Until The Quiet Comes

Release Date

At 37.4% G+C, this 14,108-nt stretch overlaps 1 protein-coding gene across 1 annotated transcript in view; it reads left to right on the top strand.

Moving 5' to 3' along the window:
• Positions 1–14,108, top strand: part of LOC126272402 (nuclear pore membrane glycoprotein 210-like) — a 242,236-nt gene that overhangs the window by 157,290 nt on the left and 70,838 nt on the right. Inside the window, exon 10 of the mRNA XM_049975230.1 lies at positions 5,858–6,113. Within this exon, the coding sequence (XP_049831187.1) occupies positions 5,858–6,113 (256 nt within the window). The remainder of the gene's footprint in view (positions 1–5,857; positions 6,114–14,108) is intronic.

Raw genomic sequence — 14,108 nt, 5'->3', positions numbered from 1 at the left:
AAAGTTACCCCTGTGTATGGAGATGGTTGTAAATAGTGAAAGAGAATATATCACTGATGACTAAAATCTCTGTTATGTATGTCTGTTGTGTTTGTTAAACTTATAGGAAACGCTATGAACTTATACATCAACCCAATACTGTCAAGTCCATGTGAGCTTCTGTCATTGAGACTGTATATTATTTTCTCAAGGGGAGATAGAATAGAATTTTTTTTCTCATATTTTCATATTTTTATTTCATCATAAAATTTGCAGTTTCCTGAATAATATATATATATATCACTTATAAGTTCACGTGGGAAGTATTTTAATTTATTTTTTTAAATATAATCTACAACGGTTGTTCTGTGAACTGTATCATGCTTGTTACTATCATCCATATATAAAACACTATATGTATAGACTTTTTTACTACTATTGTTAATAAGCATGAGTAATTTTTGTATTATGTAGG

Flying Lotus, when on his game, is a masterful craftsman of electronic eddies of sound. His latest record, Until the Quiet Comes, is a superb example of this keen attention to detail. His songs flow into one another as two plumes of gaseous smoke collide and then combine, a somehow wondrous moment yet shaded by an eternally twilit sky. It’s an ethereally chill record that manages to stir together textural percussion, giddy jazz bass, diluted dub, and ghostly vocal theatrics. There will be something on here for most listeners, hidden in the airy maze. The first track to really stand on its own is “Tiny Tortures”, with its haunted beats and drifting back passages. The title track adeptly stakes out abstract territory and builds to a busy glide of notes, including one of the record’s many instantly snappy bass lines. Thundercat’s playing earns him all the kudos. “The Nightcaller” saunters along on woozy synth lines, sounding a bit like Burial blended with Tycho. One of my favourite tracks is “Electric Candyman”, which begins as a loopy soup of bass and synths before morphing into a dazy piece of ambient jamming, augmented by a vocal contribution from Thom Yorke. “Me Yesterday/Corded” journeys from threadbare beginnings to trippy triumph. For all its dreamy aspirations, though, the album can’t escape the shadow of its predecessor. 2010‘s Cosmogramma remains a bristling thicket of instantly confounding (and addicting) electronica, and while Until the Quiet Comes does carve out its own, more reflectively hovering spatial niche, it does so in a less gripping manner. Still, with its floaty design and heady sequencing, the record hangs together as another bag of eclectic sonics from Flying Lotus. Until the quiet comes, you should be bobbing along pleasantly.